Texting Your Will

In the U.S., laws about what constitutes a valid legal will have not changed very much since the Declaration of Independence. Most states still follow the old English law that a valid will must be signed by the testator in front of two witnesses, who must also sign the document.

If this procedure is not followed precisely, then a document is not a valid will that can be considered by a court.

Office-620822_640However, the United Kingdom's official government legal advisors, The Law Commission, are now suggesting changes to that old way of doing things, as The Telegraph reports in "Could a text become your will? The plans to revolutionise 'outdated' legacy system."

If the changes become effective, judges in the U.K. could look at other evidence to determine what a deceased person intended to do with his or her estate. For example, if the deceased left behind a voice mail or text message concerning the estate, then the judge could take that into consideration and use it in making a judgment.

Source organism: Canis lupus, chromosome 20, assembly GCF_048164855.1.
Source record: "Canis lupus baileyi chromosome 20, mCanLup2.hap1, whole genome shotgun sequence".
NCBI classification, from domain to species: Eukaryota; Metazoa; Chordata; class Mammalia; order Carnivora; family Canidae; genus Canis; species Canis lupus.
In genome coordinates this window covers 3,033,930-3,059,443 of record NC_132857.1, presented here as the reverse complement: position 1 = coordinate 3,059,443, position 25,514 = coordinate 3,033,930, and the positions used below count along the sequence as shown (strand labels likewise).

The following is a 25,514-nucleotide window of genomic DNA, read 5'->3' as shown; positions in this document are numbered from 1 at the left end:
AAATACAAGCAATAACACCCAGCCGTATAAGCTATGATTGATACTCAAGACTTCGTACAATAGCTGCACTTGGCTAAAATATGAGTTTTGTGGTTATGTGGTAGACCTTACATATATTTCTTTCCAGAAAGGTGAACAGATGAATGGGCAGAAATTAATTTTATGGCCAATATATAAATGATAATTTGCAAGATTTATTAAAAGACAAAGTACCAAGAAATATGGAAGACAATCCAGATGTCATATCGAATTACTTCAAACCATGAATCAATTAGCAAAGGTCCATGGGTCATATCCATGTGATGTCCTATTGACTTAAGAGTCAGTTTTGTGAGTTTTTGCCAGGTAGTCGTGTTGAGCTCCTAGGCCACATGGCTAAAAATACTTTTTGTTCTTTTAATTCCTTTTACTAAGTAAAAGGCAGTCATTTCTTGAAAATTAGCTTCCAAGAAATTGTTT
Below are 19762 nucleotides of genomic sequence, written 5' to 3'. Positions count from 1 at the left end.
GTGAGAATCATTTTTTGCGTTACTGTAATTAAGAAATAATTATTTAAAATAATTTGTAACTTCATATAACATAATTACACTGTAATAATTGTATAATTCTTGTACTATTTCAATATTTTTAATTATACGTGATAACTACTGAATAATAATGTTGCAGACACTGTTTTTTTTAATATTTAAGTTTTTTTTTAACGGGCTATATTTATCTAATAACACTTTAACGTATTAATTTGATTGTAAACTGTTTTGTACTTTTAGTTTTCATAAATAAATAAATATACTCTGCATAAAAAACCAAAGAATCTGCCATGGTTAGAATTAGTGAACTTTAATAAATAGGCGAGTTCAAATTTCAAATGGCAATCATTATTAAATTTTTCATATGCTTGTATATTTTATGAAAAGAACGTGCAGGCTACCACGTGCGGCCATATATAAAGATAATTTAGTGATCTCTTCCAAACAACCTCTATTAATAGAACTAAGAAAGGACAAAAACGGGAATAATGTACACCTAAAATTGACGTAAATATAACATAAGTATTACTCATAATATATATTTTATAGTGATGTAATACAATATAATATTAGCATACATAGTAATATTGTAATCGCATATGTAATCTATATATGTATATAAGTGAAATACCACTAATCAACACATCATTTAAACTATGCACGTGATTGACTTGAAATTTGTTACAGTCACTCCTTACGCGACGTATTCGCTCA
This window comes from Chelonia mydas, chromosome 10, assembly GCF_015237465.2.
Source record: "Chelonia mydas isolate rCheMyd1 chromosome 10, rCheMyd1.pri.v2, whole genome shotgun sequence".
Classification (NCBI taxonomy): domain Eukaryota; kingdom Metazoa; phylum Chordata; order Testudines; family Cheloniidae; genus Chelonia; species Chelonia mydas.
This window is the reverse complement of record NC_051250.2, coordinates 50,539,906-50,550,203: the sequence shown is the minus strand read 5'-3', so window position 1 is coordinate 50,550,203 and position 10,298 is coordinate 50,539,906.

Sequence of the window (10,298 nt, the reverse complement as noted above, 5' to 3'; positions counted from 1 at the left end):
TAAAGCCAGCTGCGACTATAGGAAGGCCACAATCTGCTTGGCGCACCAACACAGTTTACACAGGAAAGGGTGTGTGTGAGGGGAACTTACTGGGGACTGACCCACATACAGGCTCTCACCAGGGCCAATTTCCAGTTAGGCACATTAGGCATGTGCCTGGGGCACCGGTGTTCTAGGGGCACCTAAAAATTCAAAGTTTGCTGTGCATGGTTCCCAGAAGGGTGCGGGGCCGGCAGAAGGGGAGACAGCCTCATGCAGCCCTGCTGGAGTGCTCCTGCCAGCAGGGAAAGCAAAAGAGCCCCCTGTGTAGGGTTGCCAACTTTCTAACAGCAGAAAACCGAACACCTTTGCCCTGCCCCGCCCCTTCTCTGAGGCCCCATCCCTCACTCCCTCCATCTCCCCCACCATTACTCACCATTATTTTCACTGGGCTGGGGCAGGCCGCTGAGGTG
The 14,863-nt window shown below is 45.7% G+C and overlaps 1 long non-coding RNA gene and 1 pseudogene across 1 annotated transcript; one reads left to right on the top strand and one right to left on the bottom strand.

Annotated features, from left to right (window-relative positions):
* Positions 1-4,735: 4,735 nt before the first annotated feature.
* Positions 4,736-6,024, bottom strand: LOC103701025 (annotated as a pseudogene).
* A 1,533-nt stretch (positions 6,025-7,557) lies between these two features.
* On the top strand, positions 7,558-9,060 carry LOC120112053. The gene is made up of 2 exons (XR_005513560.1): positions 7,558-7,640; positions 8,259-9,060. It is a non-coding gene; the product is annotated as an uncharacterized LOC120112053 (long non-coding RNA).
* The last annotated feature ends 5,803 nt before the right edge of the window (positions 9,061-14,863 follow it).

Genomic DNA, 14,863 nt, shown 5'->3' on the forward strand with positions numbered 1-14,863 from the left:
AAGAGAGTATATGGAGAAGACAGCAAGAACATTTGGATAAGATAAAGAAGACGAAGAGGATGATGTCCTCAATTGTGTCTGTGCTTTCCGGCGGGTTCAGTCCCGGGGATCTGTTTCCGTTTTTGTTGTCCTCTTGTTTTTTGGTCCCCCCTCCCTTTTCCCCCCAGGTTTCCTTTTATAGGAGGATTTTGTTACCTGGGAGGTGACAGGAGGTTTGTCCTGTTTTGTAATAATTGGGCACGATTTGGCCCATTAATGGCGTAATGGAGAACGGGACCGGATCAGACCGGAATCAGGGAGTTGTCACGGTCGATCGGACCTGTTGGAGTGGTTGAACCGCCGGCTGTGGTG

The purpose of the old rules was mainly fraud prevention.

Judges who did not know the deceased, could rely on the testimony of witnesses to establish whether the will was legitimate.

What was the thinking behind the recommended changes? With digital technology, judges can more adequately make a determination of legitimacy without the need for witnesses.

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Jeff Bellomo


Reference: The Telegraph (July 13, 2017) "Could a text become your will? The plans to revolutionise 'outdated' legacy system."

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